Banks and credit unions are scrambling to determine how to become eligible to originate Paycheck Protection Program loans under the Coronavirus Aid, Relief, and Economic Security (CARES) Act.
Thankfully, the Small Business Administration (SBA) and Treasury Department finally released details, though they are still finalizing the logistics of the SBA loan program.
SBA lenders, insured depositors, CUs, eligible
SBA Administrator Jovita Carranza and Treasury Secretary Steven T. Mnuchin on Tuesday announced that in addition to all existing SBA-certified lenders, all federally insured depository institutions, federally insured credit unions, and Farm Credit System institutions are eligible to participate in the Paycheck Protection Program.
“Our goal is to position lenders as the single point-of-contact for small businesses – the application, loan processing, and disbursement of funds will all be administered at the community level,” said Carranza said in a news release. “Speed is the operative word; applications for the emergency capital can begin as early as this week, with lenders using their own systems and processes to make these loans. We remain committed to supporting our nation’s more than 30 million small businesses and their employees, so that they can continue to be the fuel for our nation’s economic engine.”
Businesses can begin applying April 3
Starting April 3, small businesses and sole proprietors can begin applying for up to $10 million in the CARES Act’s PPP loans, Treasury said in a news release. Independent contractors and self-employed people can begin applying April 10. The Paycheck Protection loans, 100% guaranteed by the SBA and requiring no borrower or lender fees payable to the SBA, are aimed at providing relief to small businesses so they can sustain their businesses and keep their workers employed.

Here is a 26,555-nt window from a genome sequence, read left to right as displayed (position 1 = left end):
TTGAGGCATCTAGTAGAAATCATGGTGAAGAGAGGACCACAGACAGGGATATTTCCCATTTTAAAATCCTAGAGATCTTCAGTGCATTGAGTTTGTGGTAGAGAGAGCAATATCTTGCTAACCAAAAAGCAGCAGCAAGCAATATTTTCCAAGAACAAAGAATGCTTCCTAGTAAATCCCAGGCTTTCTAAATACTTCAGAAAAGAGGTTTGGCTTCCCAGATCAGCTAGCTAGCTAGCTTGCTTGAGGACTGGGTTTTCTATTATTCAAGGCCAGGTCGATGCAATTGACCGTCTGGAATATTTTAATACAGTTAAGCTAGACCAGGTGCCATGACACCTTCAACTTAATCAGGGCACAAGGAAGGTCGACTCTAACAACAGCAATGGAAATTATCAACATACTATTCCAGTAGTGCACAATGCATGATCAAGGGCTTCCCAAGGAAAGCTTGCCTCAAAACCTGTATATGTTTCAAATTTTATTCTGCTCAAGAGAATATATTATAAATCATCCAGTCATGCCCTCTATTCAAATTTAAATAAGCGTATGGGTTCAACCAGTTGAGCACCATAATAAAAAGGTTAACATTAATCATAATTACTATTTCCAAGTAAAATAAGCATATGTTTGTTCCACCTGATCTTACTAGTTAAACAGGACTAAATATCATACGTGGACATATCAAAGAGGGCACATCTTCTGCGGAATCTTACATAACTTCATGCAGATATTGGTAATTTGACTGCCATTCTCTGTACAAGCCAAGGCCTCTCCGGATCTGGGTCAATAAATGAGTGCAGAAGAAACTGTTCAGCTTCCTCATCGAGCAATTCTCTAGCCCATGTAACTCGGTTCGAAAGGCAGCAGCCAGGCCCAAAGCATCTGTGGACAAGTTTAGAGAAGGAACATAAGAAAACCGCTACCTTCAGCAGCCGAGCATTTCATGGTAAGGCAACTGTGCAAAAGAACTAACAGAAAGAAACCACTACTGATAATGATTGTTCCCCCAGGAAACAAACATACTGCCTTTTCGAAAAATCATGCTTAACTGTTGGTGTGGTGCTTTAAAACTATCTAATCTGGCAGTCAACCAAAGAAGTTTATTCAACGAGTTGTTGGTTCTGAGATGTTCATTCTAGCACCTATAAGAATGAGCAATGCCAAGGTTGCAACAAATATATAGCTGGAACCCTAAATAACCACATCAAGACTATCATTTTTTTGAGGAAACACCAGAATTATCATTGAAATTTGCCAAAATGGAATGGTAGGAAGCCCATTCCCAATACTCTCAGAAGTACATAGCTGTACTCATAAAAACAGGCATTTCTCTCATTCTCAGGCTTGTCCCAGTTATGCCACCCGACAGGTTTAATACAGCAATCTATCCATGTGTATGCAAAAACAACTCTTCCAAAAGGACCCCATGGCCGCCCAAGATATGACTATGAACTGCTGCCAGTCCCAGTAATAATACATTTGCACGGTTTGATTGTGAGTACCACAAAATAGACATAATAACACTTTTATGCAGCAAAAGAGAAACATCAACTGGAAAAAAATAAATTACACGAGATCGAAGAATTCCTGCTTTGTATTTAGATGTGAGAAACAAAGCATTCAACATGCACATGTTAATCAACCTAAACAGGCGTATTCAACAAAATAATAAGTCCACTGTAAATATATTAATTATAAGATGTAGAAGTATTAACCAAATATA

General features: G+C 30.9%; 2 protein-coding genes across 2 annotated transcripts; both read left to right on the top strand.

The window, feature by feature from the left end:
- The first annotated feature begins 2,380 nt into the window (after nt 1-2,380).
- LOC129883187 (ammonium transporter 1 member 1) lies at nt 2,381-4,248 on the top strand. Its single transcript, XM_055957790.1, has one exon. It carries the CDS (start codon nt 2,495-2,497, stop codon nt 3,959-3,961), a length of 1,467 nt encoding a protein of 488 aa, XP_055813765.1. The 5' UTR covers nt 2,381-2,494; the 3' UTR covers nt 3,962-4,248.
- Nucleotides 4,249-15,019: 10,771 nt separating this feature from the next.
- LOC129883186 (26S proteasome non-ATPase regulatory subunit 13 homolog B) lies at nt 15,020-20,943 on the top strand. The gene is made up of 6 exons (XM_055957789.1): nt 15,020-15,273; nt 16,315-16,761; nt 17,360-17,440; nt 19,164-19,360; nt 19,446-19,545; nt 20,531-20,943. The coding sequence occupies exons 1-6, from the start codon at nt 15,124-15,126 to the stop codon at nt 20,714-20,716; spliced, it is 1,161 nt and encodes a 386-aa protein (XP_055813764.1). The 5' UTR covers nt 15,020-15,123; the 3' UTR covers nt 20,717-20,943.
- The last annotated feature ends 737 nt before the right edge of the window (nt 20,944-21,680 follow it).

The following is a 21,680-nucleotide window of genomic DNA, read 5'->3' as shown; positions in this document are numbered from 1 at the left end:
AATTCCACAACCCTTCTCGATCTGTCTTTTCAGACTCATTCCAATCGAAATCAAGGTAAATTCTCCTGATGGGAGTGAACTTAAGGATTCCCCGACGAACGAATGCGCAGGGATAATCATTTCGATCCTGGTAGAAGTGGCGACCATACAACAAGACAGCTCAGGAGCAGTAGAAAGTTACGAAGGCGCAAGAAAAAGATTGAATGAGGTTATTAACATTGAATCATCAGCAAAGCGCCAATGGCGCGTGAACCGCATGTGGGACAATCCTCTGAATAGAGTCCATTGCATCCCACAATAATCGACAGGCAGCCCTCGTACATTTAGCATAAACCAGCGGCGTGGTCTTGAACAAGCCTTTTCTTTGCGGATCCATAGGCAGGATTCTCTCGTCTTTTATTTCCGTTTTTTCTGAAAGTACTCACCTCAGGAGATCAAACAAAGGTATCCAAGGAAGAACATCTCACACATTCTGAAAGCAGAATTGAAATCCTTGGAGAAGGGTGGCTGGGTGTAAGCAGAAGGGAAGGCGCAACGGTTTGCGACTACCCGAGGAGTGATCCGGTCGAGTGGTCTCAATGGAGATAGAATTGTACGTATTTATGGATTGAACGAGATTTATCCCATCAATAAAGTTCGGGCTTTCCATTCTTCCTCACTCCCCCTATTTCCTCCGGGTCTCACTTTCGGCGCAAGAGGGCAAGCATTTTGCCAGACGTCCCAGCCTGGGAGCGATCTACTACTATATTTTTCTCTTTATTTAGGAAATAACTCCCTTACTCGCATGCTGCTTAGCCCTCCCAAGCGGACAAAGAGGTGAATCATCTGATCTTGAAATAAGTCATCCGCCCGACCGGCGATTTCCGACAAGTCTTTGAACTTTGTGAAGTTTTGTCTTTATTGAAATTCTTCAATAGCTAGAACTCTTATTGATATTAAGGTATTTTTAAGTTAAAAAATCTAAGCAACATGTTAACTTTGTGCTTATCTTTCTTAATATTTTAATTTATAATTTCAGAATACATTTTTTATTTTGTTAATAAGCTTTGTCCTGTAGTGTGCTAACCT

Loans are actually retroactive from Feb. 15, 2020, enabling employers to rehire recently laid-off employees, and they are available through June 30, 2020, according to the fact sheet distributed by the SBA and Treasury. Loan amounts are determined by multiplying average monthly payroll by 2.5. The portion of the loan proceeds used to cover the first eight weeks of payroll costs, rent, utilities, and mortgage interest will be forgiven.
The Treasury Department has said other non-depository lenders will be able to make loans under the PPP program, but it did not include guidance in the interim final rule released April 2 on the process required for those lenders to be able to begin submitting applications.
For underwriting, lenders will need to verify a borrower was in operation on Feb. 15 and verify the borrower had employees for whom they paid salaries and payroll taxes. Lenders will also need to verify the dollar amount of average monthly payroll costs and follow applicable Bank Secrecy Act requirements, according to the information released by the Treasury Department and the SBA.
Financial institutions moving quickly
Financial institutions will need to move quickly to help small businesses land some of the $349 billion in Paycheck Protection Program loans. Many banks are already reaching out to small business customers so that they can get a head start compiling payroll information.
Farmers State Bank in Harrisburg, Illinois, for example, has been emailing customers and putting information about SBA relief loans on its website to help small business customers get a jump on applying. The response has been strong, with about 200 responses coming in since Thursday, said Chris Healy, President of Small Business Lending at Farmers State Bank.
Farmers State Bank is using Abrigo solutions, including the Sageworks SBA Lending solution and Abrigo’s online loan application, to help handle the high volume of interest. “We’re very fortunate that we have the Abrigo system,” Healy said. “We’re going to run 100% of the SBA Paycheck Protection Program loans through it.”
Healy expects the automated Abrigo solution will allow borrowers to upload required information remotely so the bank can quickly process it and transmit the application to E-Tran, the SBA’s loan-approval portal. “We want to make this as easy as possible.” Healy said. “It’s a great tool, especially in times like this when you don’t want people to meet face to face.”
For additional information on SBA lending and how to get started, register for the free Abrigo webinar.
By Mary Ellen Biery, Abrigo